- to order divine worship,
- to care for the decent support of the clergy and other ministers, and
- to exercise works of the sacred apostolate, and
- to exercise works of charity, especially toward the needy
1.4 What are the temporal goods of the Church?
Can. 1257 states,“All temporal goods which belong to the universal Church, the Apostolic See, or other public juridic persons in the Church are ecclesiastical goods and are governed by the following canons and their own statutes.”Compared with the old Canon Law of 1917, the new Code has made an important change.
In the Old Canon Law, Article 1497 §1 declares: all temporal goods belonging to the Church juridical persons should be treated as Church temporal goods. According to the New Canon Law articles cited above, only the temporal goods of public juridical persons are treated as Church temporal goods and are governed by the related articles (Can. 1254-1310). The reform of the New Canon Law adheres to the principles of the Second Vatican Council to grant lay organisations greater freedom in development. As private juridical persons are not operating under the name of the Church, in terms of financial management, they only need to observe their own statutes. (New Canon Law Can. 1257 §2; compared with Can. 117, Can. 94 §1 and Can. 127 §1) Barring exceptional circumstances, the Church has no need to supervise private juridical persons’ finances. (Cf. Can. 1263-1265 §1, and Can. 1280)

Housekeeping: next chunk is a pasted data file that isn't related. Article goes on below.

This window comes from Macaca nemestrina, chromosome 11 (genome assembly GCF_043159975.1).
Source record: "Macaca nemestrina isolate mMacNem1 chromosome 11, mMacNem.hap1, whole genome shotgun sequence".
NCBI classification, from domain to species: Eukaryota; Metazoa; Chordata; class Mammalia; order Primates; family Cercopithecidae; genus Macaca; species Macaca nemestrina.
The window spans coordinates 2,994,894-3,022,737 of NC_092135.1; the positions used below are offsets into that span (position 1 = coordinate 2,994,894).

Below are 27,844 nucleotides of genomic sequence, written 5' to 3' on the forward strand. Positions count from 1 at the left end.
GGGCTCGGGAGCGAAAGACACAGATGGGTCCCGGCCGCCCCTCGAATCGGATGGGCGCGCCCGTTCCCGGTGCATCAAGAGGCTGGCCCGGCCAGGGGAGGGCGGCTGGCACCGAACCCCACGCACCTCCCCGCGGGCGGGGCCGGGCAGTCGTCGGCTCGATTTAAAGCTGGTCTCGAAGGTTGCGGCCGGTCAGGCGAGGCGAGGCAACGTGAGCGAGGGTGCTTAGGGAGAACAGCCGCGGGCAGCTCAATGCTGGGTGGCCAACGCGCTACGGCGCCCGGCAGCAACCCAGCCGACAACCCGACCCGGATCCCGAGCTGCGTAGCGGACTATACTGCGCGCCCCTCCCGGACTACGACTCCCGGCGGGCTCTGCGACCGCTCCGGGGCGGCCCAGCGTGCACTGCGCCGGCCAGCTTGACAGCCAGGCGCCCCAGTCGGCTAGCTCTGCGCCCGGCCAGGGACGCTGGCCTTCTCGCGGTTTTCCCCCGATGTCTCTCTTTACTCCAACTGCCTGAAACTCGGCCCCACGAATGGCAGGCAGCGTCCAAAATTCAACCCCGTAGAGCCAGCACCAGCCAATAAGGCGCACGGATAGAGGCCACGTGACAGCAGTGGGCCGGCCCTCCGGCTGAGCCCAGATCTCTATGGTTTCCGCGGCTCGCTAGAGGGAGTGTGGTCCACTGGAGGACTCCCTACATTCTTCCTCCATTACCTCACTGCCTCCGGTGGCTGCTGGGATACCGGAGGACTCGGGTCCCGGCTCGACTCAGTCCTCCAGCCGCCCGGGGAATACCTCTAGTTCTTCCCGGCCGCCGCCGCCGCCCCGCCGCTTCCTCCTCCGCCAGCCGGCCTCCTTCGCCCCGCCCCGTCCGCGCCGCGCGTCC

Can. 1256 stipulates: “Under the supreme authority of the Roman Pontiff, ownership of goods belongs to that juridic person which has acquired them legitimately.” The Holy Father has regulatory power over all temporal goods of the Church, but such power does not necessarily equal ownership.